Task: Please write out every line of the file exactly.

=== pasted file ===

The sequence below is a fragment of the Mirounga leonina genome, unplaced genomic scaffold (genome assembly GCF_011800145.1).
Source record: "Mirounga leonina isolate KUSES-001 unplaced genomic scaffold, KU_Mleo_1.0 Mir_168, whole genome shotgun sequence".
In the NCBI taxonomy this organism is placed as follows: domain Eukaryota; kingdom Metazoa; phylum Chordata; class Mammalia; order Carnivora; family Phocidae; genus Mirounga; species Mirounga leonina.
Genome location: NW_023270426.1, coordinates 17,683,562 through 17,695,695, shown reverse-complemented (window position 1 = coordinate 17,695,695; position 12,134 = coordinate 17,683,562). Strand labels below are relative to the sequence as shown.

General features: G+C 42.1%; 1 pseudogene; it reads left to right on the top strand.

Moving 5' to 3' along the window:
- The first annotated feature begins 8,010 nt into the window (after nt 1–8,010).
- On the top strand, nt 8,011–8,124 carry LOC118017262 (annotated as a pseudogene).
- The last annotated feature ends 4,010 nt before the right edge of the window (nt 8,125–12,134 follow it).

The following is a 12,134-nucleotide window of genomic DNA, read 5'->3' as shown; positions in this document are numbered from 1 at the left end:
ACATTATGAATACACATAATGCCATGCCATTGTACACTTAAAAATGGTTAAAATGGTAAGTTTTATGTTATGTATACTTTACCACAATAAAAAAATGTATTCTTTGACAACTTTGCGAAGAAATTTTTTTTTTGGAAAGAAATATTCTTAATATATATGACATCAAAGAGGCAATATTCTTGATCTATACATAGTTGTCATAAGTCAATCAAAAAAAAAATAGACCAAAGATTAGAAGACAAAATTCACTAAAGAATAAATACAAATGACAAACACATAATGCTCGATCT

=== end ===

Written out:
The sequence below is a fragment of the Mirounga leonina genome, unplaced genomic scaffold (genome assembly GCF_011800145.1).
Source record: "Mirounga leonina isolate KUSES-001 unplaced genomic scaffold, KU_Mleo_1.0 Mir_168, whole genome shotgun sequence".
In the NCBI taxonomy this organism is placed as follows: domain Eukaryota; kingdom Metazoa; phylum Chordata; class Mammalia; order Carnivora; family Phocidae; genus Mirounga; species Mirounga leonina.
Genome location: NW_023270426.1, coordinates 17,683,562 through 17,695,695, shown reverse-complemented (window position 1 = coordinate 17,695,695; position 12,134 = coordinate 17,683,562). Strand labels below are relative to the sequence as shown.

General features: G+C 42.1%; 1 pseudogene; it reads left to right on the top strand.

Moving 5' to 3' along the window:
- The first annotated feature begins 8,010 nt into the window (after nt 1–8,010).
- On the top strand, nt 8,011–8,124 carry LOC118017262 (annotated as a pseudogene).
- The last annotated feature ends 4,010 nt before the right edge of the window (nt 8,125–12,134 follow it).

The following is a 12,134-nucleotide window of genomic DNA, read 5'->3' as shown; positions in this document are numbered from 1 at the left end:
ACATTATGAATACACATAATGCCATGCCATTGTACACTTAAAAATGGTTAAAATGGTAAGTTTTATGTTATGTATACTTTACCACAATAAAAAAATGTATTCTTTGACAACTTTGCGAAGAAATTTTTTTTTTGGAAAGAAATATTCTTAATATATATGACATCAAAGAGGCAATATTCTTGATCTATACATAGTTGTCATAAGTCAATCAAAAAAAAAATAGACCAAAGATTAGAAGACAAAATTCACTAAAGAATAAATACAAATGACAAACACATAATGCTCGATCT